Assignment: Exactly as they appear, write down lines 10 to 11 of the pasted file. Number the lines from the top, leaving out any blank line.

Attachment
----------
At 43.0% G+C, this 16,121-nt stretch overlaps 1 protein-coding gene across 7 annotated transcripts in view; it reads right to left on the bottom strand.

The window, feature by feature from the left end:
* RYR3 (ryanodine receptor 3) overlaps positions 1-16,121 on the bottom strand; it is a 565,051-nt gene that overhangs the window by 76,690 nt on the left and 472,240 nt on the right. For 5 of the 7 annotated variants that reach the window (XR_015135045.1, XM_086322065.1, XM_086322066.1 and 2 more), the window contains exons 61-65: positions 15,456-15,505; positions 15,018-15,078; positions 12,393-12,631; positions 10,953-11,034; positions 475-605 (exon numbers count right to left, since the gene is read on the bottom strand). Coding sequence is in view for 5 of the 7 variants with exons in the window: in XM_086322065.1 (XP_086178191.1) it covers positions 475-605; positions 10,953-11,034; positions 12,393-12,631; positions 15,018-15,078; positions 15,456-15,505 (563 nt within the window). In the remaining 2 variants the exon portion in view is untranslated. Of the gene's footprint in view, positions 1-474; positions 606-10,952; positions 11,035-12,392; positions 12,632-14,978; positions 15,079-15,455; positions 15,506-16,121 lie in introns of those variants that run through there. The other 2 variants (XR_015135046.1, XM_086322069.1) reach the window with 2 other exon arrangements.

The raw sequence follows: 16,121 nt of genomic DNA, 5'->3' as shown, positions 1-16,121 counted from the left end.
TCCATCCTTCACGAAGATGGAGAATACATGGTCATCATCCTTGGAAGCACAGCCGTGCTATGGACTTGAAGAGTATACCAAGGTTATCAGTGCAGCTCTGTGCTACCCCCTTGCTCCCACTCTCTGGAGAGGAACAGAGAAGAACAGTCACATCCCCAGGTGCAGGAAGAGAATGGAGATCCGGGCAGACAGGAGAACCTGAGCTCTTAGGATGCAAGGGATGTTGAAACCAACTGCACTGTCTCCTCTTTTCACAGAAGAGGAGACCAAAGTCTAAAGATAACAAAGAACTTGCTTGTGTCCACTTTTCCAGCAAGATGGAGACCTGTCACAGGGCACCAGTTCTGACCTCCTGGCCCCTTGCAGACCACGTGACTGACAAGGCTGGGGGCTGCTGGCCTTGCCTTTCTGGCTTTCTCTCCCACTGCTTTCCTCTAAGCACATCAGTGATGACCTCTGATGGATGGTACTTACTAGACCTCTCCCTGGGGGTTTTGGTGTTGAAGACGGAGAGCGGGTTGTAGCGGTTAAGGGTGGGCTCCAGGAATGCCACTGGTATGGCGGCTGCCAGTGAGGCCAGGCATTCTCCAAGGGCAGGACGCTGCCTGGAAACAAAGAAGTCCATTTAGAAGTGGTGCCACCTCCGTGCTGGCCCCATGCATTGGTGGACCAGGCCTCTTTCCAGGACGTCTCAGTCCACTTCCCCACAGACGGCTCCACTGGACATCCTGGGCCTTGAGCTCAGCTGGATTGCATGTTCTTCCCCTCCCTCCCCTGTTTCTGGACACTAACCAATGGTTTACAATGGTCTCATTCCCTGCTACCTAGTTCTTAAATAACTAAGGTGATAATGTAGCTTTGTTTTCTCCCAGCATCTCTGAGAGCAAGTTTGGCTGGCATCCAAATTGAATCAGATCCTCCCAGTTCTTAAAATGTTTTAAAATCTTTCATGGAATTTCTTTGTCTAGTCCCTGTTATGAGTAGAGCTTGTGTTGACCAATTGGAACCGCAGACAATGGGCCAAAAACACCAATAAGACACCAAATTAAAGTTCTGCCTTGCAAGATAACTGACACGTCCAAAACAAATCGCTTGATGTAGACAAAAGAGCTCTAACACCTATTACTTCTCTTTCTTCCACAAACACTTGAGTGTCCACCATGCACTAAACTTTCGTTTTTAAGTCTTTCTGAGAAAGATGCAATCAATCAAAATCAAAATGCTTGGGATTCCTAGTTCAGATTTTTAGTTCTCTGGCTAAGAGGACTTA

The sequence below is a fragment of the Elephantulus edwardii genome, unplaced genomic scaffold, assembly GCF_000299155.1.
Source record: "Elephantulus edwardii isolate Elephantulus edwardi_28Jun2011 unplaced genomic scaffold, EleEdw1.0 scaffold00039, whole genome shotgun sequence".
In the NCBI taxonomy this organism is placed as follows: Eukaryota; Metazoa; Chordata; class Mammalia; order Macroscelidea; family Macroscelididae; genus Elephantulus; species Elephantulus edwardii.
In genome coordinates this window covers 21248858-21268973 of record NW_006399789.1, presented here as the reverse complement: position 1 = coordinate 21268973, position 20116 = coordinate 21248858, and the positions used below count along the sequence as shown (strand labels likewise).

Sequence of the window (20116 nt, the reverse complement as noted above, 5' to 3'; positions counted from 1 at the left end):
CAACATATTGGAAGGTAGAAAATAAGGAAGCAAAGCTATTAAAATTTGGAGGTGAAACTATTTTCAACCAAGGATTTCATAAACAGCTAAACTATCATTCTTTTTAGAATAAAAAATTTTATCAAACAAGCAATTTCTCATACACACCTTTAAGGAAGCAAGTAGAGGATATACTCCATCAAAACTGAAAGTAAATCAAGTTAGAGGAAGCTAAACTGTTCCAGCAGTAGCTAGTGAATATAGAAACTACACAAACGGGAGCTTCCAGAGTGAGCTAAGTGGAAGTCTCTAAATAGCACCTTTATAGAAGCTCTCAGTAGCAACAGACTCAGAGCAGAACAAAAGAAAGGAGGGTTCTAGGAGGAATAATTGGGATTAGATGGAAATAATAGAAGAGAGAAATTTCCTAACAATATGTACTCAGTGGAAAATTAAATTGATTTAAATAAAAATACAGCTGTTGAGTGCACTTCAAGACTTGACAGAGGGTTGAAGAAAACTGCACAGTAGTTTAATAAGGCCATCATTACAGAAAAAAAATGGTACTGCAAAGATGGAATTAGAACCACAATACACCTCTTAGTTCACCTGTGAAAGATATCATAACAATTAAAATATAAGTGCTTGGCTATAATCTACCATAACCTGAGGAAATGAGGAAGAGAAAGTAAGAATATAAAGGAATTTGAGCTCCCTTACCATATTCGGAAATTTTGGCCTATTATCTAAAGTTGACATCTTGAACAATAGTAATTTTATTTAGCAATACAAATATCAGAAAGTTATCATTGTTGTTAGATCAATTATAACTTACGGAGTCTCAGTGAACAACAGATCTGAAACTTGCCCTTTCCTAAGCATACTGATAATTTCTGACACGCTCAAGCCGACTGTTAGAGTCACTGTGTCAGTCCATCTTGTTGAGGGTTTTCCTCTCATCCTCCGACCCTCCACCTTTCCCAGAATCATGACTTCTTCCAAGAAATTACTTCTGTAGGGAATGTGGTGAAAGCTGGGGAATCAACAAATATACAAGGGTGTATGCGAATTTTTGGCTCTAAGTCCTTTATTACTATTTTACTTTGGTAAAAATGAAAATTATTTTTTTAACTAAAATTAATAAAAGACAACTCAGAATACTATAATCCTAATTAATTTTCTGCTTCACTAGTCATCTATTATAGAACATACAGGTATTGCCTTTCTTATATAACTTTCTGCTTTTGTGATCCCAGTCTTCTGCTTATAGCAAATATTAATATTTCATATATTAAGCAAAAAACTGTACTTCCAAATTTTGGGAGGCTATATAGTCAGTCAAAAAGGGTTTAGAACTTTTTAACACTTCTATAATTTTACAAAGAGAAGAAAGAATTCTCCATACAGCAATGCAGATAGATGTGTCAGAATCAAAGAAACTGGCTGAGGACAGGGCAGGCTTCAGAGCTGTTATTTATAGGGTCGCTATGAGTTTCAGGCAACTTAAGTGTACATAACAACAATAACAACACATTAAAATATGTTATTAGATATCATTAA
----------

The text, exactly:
Sequence of the window (20116 nt, the reverse complement as noted above, 5' to 3'; positions counted from 1 at the left end):
CAACATATTGGAAGGTAGAAAATAAGGAAGCAAAGCTATTAAAATTTGGAGGTGAAACTATTTTCAACCAAGGATTTCATAAACAGCTAAACTATCATTCTTTTTAGAATAAAAAATTTTATCAAACAAGCAATTTCTCATACACACCTTTAAGGAAGCAAGTAGAGGATATACTCCATCAAAACTGAAAGTAAATCAAGTTAGAGGAAGCTAAACTGTTCCAGCAGTAGCTAGTGAATATAGAAACTACACAAACGGGAGCTTCCAGAGTGAGCTAAGTGGAAGTCTCTAAATAGCACCTTTATAGAAGCTCTCAGTAGCAACAGACTCAGAGCAGAACAAAAGAAAGGAGGGTTCTAGGAGGAATAATTGGGATTAGATGGAAATAATAGAAGAGAGAAATTTCCTAACAATATGTACTCAGTGGAAAATTAAATTGATTTAAATAAAAATACAGCTGTTGAGTGCACTTCAAGACTTGACAGAGGGTTGAAGAAAACTGCACAGTAGTTTAATAAGGCCATCATTACAGAAAAAAAATGGTACTGCAAAGATGGAATTAGAACCACAATACACCTCTTAGTTCACCTGTGAAAGATATCATAACAATTAAAATATAAGTGCTTGGCTATAATCTACCATAACCTGAGGAAATGAGGAAGAGAAAGTAAGAATATAAAGGAATTTGAGCTCCCTTACCATATTCGGAAATTTTGGCCTATTATCTAAAGTTGACATCTTGAACAATAGTAATTTTATTTAGCAATACAAATATCAGAAAGTTATCATTGTTGTTAGATCAATTATAACTTACGGAGTCTCAGTGAACAACAGATCTGAAACTTGCCCTTTCCTAAGCATACTGATAATTTCTGACACGCTCAAGCCGACTGTTAGAGTCACTGTGTCAGTCCATCTTGTTGAGGGTTTTCCTCTCATCCTCCGACCCTCCACCTTTCCCAGAATCATGACTTCTTCCAAGAAATTACTTCTGTAGGGAATGTGGTGAAAGCTGGGGAATCAACAAATATACAAGGGTGTATGCGAATTTTTGGCTCTAAGTCCTTTATTACTATTTTACTTTGGTAAAAATGAAAATTATTTTTTTAACTAAAATTAATAAAAGACAACTCAGAATACTATAATCCTAATTAATTTTCTGCTTCACTAGTCATCTATTATAGAACATACAGGTATTGCCTTTCTTATATAACTTTCTGCTTTTGTGATCCCAGTCTTCTGCTTATAGCAAATATTAATATTTCATATATTAAGCAAAAAACTGTACTTCCAAATTTTGGGAGGCTATATAGTCAGTCAAAAAGGGTTTAGAACTTTTTAACACTTCTATAATTTTACAAAGAGAAGAAAGAATTCTCCATACAGCAATGCAGATAGATGTGTCAGAATCAAAGAAACTGGCTGAGGACAGGGCAGGCTTCAGAGCTGTTATTTATAGGGTCGCTATGAGTTTCAGGCAACTTAAGTGTACATAACAACAATAACAACACATTAAAATATGTTATTAGATATCATTAA